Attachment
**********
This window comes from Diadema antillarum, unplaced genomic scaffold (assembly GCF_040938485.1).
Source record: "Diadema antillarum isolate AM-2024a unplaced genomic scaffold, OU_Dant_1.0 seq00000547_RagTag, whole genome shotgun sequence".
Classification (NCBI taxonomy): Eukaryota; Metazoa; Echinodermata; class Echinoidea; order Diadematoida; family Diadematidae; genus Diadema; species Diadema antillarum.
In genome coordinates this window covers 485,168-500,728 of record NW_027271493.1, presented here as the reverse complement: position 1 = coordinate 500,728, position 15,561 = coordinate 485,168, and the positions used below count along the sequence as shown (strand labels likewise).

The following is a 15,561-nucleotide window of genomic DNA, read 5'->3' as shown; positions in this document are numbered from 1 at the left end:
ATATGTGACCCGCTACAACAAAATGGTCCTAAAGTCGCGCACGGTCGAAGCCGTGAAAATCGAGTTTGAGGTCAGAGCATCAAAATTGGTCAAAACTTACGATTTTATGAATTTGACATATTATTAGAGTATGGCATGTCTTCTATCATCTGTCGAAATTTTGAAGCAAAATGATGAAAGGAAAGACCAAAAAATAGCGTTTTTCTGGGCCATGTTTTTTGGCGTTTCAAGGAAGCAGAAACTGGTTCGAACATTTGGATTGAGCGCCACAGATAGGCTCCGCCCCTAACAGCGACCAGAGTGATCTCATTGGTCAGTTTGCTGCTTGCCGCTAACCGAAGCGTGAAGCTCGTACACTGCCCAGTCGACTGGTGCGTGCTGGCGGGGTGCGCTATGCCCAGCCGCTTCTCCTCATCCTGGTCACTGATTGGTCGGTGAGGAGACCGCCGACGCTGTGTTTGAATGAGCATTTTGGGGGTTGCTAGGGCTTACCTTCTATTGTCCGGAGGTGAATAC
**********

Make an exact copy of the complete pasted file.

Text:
This window comes from Diadema antillarum, unplaced genomic scaffold (assembly GCF_040938485.1).
Source record: "Diadema antillarum isolate AM-2024a unplaced genomic scaffold, OU_Dant_1.0 seq00000547_RagTag, whole genome shotgun sequence".
Classification (NCBI taxonomy): Eukaryota; Metazoa; Echinodermata; class Echinoidea; order Diadematoida; family Diadematidae; genus Diadema; species Diadema antillarum.
In genome coordinates this window covers 485,168-500,728 of record NW_027271493.1, presented here as the reverse complement: position 1 = coordinate 500,728, position 15,561 = coordinate 485,168, and the positions used below count along the sequence as shown (strand labels likewise).

The following is a 15,561-nucleotide window of genomic DNA, read 5'->3' as shown; positions in this document are numbered from 1 at the left end:
ATATGTGACCCGCTACAACAAAATGGTCCTAAAGTCGCGCACGGTCGAAGCCGTGAAAATCGAGTTTGAGGTCAGAGCATCAAAATTGGTCAAAACTTACGATTTTATGAATTTGACATATTATTAGAGTATGGCATGTCTTCTATCATCTGTCGAAATTTTGAAGCAAAATGATGAAAGGAAAGACCAAAAAATAGCGTTTTTCTGGGCCATGTTTTTTGGCGTTTCAAGGAAGCAGAAACTGGTTCGAACATTTGGATTGAGCGCCACAGATAGGCTCCGCCCCTAACAGCGACCAGAGTGATCTCATTGGTCAGTTTGCTGCTTGCCGCTAACCGAAGCGTGAAGCTCGTACACTGCCCAGTCGACTGGTGCGTGCTGGCGGGGTGCGCTATGCCCAGCCGCTTCTCCTCATCCTGGTCACTGATTGGTCGGTGAGGAGACCGCCGACGCTGTGTTTGAATGAGCATTTTGGGGGTTGCTAGGGCTTACCTTCTATTGTCCGGAGGTGAATAC